Two things happened today that made me think of beginnings, Big Man’s beginnings to be specific. The first was a conversation about pregnancies. The second was a friend giving birth, prematurely, to a beautiful little boy. And since we’re in September, the month when it all went wrong (and right – because my miracle is indeed a miracle), my thoughts spun back to his beginnings.
We saw the egg that is half of Big Man. I kid you not. We were going through fertility treatments, on gonal-F shots and under close care with our fertility specialist. We had an ultrasound on a Saturday morning to see if it was time for the shot that would release the eggs. There was one egg ready to go, and a few others close behind. We were sent home to “do the deed,” and two weeks later, I had a positive pregnancy test. Four weeks after that, we saw Big Man’s heart beating for the first time. Spouse was SO proud. He took that grainy ultrasound picture home and stuck it on the fridge. We were so happy. After over 18 months of trying, with multiple tests, procedures, medications, disappointments, and one miscarriage, we were finally, truly pregnant. It came crashing down at 9 weeks when I started spotting. We got the same answer we’d been given just before I miscarried the first time – the pregnancy would hold, or it wouldn’t. There was nothing they could do. A few days later, the spotting stopped, and we were filled with relief.
The day Big Man was born was full of pain, fever, fear, anger, and frustration. We had done everything right. I had followed every rule. Since being admitted to the hospital with a placental abruption, I’d done everything the doctors said to do to keep our child inside of me. I remember every minute of that day, but there are a few things that stand out so much. First off, two pounds of baby coming out hurts way more than you think it would. Second, and most-impressed upon my heart, is how loud silence can be. There were three doctors and five nurses in the room with us when Big Man was born, but there was not a single sound in those seconds immediately following his birth. My heart ripped in two, certain the worst had happened and he was already gone. They took him across the room to the waiting warming table, but just before, I asked Spouse to tell me if we had a son or daughter. He looked, somewhat fearfully, and told me we had a son. Third, just before Big Man was intubated, he gave us a tiny, kitten-like cry. I breathed, because I knew he breathed. I saw an impossibly small foot wave in the air, and then they took him away to the temporary NICU. Fourth, the neonatologist came back shortly afterwards, handing us two Polaroids of our son. He informed us we had a “feisty fighter” on our hands. I will never forget those words, nor how true they proved to be. Fifth, I saw Big Man three hours later, just before they transferred him to the hospital his NICU was in. He lay there, splayed, naked, red-skinned, hooked up to life-saving machines, with wires attached to seemingly every part of his body. More than half of his face was covered with the tape holding the ventilator tube in place. There wasn’t much skin available to touch. But I put my pinky in his tiny hand. He grabbed on. Too soon, he was put in an incubator, rolled into the waiting ambulance, and driven away.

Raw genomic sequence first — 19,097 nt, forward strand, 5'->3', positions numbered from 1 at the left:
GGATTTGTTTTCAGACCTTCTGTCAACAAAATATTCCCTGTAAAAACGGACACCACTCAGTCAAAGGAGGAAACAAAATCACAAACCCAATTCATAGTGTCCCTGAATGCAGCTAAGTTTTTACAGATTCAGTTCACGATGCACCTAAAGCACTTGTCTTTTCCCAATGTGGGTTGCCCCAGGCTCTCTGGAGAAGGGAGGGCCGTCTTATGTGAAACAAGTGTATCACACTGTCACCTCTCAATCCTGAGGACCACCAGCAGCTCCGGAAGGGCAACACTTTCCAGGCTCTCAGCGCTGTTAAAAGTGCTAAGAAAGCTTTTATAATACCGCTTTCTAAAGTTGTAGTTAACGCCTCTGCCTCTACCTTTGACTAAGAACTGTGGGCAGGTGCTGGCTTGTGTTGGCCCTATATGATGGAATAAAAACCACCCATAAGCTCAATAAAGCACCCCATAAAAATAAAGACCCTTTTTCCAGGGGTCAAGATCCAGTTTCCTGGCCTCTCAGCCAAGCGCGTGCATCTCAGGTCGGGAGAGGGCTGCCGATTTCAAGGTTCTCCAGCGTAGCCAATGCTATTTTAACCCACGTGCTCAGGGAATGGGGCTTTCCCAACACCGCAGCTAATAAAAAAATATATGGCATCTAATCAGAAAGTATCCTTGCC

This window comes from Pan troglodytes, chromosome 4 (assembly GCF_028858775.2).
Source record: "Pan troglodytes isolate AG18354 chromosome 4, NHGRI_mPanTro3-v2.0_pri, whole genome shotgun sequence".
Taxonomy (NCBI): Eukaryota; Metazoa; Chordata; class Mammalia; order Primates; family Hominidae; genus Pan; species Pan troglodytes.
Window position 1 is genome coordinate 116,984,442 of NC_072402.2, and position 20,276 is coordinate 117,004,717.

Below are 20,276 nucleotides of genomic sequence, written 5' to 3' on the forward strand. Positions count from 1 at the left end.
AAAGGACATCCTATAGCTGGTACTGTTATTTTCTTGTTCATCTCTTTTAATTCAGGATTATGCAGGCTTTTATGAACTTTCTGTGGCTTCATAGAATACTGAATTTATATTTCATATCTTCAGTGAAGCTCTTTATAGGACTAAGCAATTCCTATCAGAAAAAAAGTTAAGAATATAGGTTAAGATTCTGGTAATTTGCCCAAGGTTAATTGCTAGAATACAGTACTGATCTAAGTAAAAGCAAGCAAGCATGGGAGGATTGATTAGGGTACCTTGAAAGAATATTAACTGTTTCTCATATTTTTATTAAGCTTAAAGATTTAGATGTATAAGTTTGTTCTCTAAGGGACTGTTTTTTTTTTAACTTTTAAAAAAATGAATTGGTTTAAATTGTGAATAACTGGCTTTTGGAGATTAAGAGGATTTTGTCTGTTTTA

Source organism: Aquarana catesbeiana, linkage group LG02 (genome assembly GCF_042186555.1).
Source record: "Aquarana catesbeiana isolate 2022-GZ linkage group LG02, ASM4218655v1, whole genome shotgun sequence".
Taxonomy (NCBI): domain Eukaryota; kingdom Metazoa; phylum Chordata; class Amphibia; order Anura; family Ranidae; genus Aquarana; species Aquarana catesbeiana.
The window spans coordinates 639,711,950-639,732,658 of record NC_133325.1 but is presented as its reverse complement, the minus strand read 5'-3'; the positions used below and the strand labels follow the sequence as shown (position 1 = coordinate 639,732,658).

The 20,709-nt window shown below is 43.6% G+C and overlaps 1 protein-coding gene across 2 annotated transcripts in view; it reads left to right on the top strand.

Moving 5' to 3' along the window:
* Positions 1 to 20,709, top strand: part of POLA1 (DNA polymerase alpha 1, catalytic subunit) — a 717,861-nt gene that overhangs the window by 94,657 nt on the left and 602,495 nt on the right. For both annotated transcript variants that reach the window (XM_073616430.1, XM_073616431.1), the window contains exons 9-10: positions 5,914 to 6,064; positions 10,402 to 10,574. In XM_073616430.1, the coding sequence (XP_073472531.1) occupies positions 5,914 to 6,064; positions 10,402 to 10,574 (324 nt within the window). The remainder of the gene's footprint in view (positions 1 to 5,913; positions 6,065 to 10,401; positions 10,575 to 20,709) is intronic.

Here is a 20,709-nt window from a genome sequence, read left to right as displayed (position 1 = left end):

We spent 93 days traveling back and forth to that NICU. More hours than I can count, I sat by his isolette. He was scheduled to come home December 16. During the night of the 15th, he stopped breathing and his heart rate dropped. He was back on oxygen when we arrived the morning of the 16th. He would not be coming home. The clock started again. He had to go at least five days without any episodes, and without needing supplemental oxygen. On December 22nd, his neonatologist asked what we thought about a Christmas baby. Our Big Man came home to stay on Christmas Day.
Those are his beginnings. That is his story (or part of it). I was forever changed by him right from the very start – from everything it took to get pregnant with him, to nearly losing him multiple times, to bringing him home and having the incredible gift of watching him grow into a young man.